Raising more than £2,000 from a pre-sale of the calendar, George was able to pay for Khamis’ flights and costs, allowing him to come to the UK in April 2018 for a month-long visit.

George continued: “I took him everywhere I thought would be useful for him to see, where he might be able to learn something that could help the co-operative on Pembar Island.”

George beekeeping in the buff (Collect/PA Real Life)

“It gave me a great feeling of satisfaction to be able to return the favour and, hopefully, show Khamis our techniques so that he can take what he wants from it.”

Then, knowing a whole load of people would be expecting to see the calendar in 2019 with a naked beekeeper for every month, in May 2018 he arranged his first naked shoot at Bermondsey Street Bees, a London-based honey producer with a hive on the rooftop, where he works part-time.

“I was a bit apprehensive beforehand,” he admitted. “I wasn’t particularly relaxed, as I felt a bit of a plonker stood there on a rooftop in London, looking down on people walking around on the street below, with nothing on.”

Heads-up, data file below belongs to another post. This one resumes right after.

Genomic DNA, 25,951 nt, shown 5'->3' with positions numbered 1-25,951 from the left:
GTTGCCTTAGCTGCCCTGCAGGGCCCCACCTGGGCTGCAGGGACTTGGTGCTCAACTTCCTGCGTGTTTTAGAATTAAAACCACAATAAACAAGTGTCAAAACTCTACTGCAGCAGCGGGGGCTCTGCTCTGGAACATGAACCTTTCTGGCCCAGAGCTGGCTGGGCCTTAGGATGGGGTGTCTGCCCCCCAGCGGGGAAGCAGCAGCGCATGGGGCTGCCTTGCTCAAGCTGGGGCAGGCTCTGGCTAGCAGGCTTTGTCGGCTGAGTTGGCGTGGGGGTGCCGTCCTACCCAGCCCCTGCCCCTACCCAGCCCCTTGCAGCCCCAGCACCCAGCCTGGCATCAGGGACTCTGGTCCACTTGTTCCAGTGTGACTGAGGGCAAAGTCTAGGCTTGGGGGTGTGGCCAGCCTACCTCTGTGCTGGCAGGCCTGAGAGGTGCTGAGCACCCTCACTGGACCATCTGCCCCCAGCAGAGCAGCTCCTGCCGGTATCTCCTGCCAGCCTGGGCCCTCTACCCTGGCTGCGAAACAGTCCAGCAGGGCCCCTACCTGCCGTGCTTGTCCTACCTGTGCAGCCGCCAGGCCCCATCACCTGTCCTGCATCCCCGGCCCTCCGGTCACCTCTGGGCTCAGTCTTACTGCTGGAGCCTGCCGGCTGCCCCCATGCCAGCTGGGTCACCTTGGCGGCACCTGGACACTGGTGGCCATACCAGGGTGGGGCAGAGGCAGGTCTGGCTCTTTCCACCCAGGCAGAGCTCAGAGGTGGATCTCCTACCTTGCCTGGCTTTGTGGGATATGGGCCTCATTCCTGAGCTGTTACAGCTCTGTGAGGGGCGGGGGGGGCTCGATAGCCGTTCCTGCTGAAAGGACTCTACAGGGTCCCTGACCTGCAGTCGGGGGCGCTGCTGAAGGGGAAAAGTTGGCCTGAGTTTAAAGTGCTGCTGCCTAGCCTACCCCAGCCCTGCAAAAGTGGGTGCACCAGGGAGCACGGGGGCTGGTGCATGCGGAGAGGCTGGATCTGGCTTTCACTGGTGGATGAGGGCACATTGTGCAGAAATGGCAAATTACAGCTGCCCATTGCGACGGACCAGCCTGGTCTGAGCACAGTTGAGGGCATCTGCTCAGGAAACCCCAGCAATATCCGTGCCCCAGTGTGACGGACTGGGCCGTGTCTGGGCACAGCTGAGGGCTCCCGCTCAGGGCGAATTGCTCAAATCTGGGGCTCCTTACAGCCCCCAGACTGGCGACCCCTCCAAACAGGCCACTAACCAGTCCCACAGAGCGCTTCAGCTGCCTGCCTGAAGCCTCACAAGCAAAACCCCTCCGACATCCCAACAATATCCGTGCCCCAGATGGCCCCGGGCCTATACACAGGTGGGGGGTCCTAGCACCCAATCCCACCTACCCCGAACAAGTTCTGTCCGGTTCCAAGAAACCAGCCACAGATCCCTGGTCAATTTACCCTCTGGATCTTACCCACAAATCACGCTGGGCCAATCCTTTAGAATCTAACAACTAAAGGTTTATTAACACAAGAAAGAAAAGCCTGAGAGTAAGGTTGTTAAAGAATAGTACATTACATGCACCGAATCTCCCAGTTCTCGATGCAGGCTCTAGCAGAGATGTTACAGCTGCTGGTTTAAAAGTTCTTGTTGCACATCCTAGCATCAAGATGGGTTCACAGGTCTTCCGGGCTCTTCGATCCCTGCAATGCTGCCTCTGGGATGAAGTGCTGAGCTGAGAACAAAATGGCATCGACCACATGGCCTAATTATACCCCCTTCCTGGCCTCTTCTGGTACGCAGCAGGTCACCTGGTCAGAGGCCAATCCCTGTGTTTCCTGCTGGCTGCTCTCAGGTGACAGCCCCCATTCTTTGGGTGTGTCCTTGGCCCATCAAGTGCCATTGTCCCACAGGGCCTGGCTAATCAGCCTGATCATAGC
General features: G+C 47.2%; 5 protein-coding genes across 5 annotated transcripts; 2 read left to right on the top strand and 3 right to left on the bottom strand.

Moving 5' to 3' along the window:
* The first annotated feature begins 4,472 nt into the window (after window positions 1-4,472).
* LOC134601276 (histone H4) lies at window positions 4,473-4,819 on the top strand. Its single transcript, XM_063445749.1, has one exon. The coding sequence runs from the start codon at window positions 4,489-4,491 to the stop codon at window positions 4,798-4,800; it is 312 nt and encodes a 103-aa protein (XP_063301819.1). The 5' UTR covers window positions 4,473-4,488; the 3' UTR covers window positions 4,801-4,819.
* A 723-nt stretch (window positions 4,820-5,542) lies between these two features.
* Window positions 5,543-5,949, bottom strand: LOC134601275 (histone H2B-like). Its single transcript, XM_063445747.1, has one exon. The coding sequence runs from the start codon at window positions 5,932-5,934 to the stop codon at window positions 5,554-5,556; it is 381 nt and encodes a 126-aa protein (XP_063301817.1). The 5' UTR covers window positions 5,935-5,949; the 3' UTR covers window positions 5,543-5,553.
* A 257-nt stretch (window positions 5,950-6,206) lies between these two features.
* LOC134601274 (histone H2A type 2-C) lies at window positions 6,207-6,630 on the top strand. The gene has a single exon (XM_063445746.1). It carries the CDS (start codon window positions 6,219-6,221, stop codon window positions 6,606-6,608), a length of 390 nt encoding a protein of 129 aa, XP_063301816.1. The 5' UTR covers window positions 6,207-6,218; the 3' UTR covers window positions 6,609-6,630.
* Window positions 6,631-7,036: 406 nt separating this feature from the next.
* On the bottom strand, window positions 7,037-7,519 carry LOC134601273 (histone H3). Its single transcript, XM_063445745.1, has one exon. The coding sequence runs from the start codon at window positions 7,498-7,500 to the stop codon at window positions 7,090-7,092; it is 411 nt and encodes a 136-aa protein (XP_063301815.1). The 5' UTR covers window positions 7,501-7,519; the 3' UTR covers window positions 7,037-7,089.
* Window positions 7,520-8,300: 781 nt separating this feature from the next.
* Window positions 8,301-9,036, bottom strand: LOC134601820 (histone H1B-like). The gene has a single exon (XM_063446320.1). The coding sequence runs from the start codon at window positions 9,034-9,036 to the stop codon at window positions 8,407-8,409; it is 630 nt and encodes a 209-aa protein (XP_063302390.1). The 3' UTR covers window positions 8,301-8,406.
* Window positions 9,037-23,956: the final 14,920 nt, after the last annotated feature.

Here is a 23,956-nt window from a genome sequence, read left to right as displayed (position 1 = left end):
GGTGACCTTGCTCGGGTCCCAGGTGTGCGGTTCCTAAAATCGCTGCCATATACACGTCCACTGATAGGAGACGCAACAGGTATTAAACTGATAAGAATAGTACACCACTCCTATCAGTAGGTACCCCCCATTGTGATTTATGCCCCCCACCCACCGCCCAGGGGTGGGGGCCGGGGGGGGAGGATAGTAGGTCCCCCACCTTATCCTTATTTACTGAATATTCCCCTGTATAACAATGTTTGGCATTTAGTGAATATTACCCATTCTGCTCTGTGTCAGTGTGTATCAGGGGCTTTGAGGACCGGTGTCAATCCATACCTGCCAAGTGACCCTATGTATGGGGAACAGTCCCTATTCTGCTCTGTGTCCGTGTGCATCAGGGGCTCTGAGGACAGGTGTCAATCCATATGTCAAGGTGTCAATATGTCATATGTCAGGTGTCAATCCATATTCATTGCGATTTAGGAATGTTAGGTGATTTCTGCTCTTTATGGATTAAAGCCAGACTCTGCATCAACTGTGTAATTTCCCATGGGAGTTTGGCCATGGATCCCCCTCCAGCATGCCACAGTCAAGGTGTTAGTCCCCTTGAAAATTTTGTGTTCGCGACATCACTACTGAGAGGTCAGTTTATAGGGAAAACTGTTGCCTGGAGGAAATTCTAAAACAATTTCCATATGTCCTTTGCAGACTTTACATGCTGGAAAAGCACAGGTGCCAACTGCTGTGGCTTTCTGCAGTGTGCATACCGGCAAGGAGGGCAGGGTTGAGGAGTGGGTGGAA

George beekeeping in the buff (Collect/PA Real Life)

But, George got through it without incident – going on to pose for the remaining photos at his family home in Winchester, over the summer months – even summoning the courage to ask another local beekeeper to join him … although, the answer was a very definite: “No thanks, honey!”

“I think he thought I was coming on to him,” George laughed.

By the end of the year, the calendar was complete, and was sent off to all those who had paid £20 to pre-order one.

George beekeeping in the buff (Collect/PA Real Life)

“My brother said he’d pay £20 not to have to see one, though,” George admitted, revealing that he was not stung once.

“My girlfriend’s mum was also pretty adamant that she would pay the money, but didn’t want to be sent the calendar – which I suppose is fair enough!”

Now back to studying medicine fully dressed, and still with another year to go, he will not be beekeeping in the altogether for a while now.

George beekeeping in the buff (Collect/PA Real Life)

After baring all for his hobby, people certainly take his passion more seriously these days.

He said: “It raised a few eyebrows when I announced my decision to go beekeeping in the buff.

“But there’s no longer any doubt in anyone’s mind how avid I am about apiary!”